The Ministry of Transport has taken note of the stance by the Southern Africa Catholic Bishops’ Conference regarding its criticism of the e-tolling project in Gauteng.
While we are taken aback by the Southern Africa Catholic Bishops’ Conference position, the Department remains committed to meeting with stakeholders, including the religious community, to clarify its intentions regarding the introduction of e-tolling in Gauteng.
Government through the Inter-Ministerial Committee (IMC) consulted with various stakeholders including the National Inter-Faith Leaders’ Council, South African Council of Churches, Congress of South African Trade Unions, Road Freight Association, and the SA Vehicle Rental and Leasing Association, which also made representations in Parliament.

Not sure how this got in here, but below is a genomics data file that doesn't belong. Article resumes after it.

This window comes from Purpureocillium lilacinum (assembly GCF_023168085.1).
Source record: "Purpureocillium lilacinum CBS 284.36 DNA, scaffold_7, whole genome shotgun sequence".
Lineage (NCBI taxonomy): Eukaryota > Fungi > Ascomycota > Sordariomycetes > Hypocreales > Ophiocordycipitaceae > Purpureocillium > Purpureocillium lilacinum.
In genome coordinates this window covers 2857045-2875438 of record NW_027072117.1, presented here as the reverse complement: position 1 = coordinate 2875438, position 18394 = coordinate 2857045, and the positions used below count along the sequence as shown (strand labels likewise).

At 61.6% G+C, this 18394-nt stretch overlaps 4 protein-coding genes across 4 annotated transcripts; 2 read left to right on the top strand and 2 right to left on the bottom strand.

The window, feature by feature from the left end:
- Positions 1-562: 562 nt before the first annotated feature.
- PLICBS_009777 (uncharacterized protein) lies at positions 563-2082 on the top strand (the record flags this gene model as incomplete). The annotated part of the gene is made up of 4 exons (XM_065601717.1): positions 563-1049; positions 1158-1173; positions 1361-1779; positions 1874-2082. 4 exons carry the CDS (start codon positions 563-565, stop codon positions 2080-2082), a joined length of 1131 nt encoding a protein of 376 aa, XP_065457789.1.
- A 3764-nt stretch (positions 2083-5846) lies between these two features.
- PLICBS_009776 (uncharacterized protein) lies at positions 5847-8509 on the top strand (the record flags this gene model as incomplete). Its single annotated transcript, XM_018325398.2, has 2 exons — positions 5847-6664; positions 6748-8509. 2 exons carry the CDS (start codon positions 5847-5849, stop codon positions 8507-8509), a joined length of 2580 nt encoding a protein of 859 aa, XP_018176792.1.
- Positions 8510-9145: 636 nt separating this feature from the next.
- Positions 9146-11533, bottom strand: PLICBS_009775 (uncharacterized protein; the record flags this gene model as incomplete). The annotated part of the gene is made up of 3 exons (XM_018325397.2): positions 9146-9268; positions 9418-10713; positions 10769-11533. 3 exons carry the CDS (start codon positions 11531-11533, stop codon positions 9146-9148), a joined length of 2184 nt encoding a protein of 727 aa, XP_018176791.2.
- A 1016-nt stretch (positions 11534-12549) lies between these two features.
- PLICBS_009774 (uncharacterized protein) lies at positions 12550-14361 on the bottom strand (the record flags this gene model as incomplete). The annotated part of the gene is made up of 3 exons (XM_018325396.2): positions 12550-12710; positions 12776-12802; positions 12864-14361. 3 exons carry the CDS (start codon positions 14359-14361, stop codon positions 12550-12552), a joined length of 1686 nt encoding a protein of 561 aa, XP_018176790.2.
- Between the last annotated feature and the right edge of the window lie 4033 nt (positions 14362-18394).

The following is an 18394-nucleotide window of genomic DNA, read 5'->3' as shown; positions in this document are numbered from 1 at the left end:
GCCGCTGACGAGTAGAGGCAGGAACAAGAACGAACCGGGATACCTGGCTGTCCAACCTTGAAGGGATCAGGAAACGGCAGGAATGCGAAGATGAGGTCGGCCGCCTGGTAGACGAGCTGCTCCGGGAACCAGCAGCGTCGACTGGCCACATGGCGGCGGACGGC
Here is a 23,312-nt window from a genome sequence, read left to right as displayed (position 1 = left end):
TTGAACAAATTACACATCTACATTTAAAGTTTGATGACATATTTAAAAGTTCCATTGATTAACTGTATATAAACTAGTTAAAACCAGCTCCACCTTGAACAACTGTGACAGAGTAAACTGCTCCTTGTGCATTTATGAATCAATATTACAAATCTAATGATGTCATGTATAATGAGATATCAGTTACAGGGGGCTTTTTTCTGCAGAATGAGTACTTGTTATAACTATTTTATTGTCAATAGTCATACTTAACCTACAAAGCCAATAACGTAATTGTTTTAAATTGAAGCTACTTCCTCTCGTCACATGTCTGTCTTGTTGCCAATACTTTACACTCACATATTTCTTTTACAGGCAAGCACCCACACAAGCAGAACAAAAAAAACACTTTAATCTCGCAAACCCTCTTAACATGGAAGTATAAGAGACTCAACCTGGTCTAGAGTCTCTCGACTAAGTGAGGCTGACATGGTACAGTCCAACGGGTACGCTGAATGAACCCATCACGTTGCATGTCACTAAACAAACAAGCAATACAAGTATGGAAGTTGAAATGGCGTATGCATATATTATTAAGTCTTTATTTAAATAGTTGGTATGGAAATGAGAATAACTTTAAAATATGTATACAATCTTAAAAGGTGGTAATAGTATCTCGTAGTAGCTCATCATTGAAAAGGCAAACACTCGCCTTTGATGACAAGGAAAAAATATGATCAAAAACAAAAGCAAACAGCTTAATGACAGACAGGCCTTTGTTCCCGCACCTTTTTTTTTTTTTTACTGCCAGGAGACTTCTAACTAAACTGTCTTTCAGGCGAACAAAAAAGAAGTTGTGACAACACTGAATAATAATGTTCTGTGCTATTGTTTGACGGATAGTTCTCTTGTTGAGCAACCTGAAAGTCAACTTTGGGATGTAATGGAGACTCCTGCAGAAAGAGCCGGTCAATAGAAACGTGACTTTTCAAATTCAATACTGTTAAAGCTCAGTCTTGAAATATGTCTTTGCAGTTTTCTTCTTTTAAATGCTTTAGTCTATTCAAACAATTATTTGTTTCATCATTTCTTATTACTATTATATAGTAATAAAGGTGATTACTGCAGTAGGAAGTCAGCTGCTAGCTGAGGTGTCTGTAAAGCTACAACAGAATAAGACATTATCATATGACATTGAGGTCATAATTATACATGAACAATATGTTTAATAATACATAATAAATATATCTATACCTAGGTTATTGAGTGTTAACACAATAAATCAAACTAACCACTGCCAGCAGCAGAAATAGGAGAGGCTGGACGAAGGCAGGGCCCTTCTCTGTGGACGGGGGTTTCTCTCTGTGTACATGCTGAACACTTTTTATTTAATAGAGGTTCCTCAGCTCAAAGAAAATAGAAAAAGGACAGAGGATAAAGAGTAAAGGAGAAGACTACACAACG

During these consultations, government committed itself that it would consider the views of the religious fraternity and other stakeholders when finalising regulations on the classes of motor vehicles that will be exempted from paying e-tolls. The second part of the regulations will deal with the tariff structure, which will show a significant reduction from the initially proposed tariffs.
The Department of Transport will deal with these outstanding issues as soon the Transport Laws and Related Matters Amendment Bill is passed.
It is therefore incorrect to suggest that the Department has neglected the socio-economic implications of e-tolling on the poor and the working class.
Issued by the Department of Transport